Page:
How does the appointment of KMB help the unitholders?

The bank through its debt capital markets team will ensure that the liquidation of the assets and papers that will be used to return the money to the investors happens as smoothly as possible. SEBI also has the ultimate objective of protecting the interest of the investors and ensuring minimum impact on their investment. Having an independent advisor for the purpose of advising on monetisation of the assets is like having a specialised task force deal with a problem in a professional and objective-oriented way. Kotak Mahindra Bank is known to have credible governance and a good track record. Their debt capital marker team is bound to possess great skill in dealing with fixed income securities. As per information available in open domain, Kotak Mahindra Bank will act as an advisor and can also act as an agent of Franklin to realise the aim of getting the best possible values upon monetisation of the portfolios. In times when faith in an investment entity gets shaken, having a strong, credible and independent advisor on board goes great lengths in restoring such confidence.

3. Listing of units on stock exchanges: Currently, close ended schemes and segregated portfolios of any existing scheme are allowed to be listed on the stock exchanges as a way of providing liquidity and an exit option to the investors. In order to protect the interest of unit holders of schemes that are wound up (as in the case of the said 6 schemes) and to provide an exit option to them, SEBI can authorise the listing of the units of such schemes on stock exchanges before the schemes cease to exist. The same shall be applicable to the said 6 schemes. It is not mandatory for unit holders of such units to take the exit route, but this is merely an alternative for them. While the units are slated to be listed in demat form, the clarifications about what the process of such listing and transactions will be, how investors in physical units can avail of the exit, what day will the listing take place, etc. are yet to be published. The same should be announced in due course and made amply clear by SEBI, Franklin Templeton as well as the stock exchanges where the listing takes place. The price at which such units would be traded can be expected to be affected by the NAV of the said schemes as well as demand-supply while these units are being traded. Clarification about this too should be available in due course.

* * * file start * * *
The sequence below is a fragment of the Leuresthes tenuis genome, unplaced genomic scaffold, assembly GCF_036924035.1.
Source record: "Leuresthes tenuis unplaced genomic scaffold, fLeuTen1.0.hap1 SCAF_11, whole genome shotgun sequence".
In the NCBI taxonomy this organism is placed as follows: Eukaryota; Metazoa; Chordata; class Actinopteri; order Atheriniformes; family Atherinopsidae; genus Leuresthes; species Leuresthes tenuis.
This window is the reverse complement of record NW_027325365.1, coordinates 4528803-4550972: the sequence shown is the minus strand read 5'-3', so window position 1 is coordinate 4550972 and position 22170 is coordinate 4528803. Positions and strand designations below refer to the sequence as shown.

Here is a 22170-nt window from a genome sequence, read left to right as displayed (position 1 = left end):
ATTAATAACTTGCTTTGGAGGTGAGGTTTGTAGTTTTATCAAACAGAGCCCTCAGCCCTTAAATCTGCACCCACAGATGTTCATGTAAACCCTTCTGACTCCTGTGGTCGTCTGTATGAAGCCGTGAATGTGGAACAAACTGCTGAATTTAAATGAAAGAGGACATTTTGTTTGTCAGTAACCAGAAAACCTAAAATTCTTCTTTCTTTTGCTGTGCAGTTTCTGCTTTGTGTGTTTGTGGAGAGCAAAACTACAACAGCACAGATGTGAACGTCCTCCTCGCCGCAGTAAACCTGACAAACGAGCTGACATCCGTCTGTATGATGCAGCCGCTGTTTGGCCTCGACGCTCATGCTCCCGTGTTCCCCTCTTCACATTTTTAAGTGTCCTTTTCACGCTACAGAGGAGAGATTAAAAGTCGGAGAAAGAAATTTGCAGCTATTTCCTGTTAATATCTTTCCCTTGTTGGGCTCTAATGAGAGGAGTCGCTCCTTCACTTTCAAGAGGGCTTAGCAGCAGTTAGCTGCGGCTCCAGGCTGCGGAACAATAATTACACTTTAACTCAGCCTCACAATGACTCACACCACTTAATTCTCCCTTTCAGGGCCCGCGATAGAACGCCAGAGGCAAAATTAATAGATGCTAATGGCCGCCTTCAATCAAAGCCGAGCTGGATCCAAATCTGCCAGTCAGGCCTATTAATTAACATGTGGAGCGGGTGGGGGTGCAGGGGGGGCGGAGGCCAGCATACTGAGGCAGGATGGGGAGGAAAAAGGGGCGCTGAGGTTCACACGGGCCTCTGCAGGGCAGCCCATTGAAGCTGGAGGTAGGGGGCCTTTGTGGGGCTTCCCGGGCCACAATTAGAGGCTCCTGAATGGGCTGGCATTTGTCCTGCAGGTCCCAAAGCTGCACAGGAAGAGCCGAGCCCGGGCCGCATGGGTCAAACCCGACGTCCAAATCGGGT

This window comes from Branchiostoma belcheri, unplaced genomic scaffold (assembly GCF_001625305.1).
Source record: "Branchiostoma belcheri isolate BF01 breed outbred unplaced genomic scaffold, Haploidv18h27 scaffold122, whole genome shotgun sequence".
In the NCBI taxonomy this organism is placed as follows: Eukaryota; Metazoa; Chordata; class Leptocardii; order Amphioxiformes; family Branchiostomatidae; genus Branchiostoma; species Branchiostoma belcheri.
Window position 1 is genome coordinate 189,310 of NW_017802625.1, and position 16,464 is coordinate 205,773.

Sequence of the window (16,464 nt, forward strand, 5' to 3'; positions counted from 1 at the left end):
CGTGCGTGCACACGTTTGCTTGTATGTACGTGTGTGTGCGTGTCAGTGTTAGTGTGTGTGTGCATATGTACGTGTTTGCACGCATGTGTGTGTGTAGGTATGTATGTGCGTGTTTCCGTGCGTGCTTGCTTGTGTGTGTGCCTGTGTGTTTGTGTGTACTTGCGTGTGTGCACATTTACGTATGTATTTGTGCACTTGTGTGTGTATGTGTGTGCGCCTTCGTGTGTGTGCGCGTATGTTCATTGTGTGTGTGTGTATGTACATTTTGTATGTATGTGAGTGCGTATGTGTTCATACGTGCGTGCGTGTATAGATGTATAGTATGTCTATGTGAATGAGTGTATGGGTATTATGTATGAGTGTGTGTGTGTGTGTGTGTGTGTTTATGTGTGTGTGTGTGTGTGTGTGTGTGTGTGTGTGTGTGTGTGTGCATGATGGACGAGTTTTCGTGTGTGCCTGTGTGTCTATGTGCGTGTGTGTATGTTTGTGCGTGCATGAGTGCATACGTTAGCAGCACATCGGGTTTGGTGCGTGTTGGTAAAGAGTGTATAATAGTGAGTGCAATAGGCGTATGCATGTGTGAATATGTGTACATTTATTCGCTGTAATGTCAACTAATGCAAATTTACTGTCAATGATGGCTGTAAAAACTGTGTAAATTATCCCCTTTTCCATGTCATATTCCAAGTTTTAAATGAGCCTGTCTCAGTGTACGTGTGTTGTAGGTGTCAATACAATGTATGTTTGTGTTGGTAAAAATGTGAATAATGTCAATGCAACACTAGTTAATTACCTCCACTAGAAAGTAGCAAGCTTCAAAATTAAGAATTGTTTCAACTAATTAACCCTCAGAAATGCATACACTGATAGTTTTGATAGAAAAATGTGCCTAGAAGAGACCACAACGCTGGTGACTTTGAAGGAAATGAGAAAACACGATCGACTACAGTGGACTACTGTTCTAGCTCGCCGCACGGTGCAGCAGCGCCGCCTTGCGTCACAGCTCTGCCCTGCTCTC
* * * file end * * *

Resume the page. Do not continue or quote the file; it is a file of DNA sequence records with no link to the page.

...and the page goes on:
Consequences of listing of units on stock exchanges for investors:

While it is not necessary that upon listing, every investor who wishes to sell their units will find a buyer, it atleast provides a scope of exit/realisation of investment amount(at least part of it) when there is a buyer. There will always be a buyer in every different market scenario, and there is always a seller who benefits from realisation of this sales proceeds. For investors who had parked money in any of these 6 schemes to avoid volatility of the equity market and for short term/high priority goals, this would be a respite, though the realisation value cannot be presumed right away. This is where as advisors we play a critical role in helping our clients make a rational decision.

While none of these points seem to actually give us a sense of the money actually coming back to investors, this is part of the process towards that destination and we ought to keep our investors updated about the same

Hope our readers find this read useful!

Team ThinkTank would like to thank and acknowledge Mr. Amit Trivedi for his guidance and inputs for this article.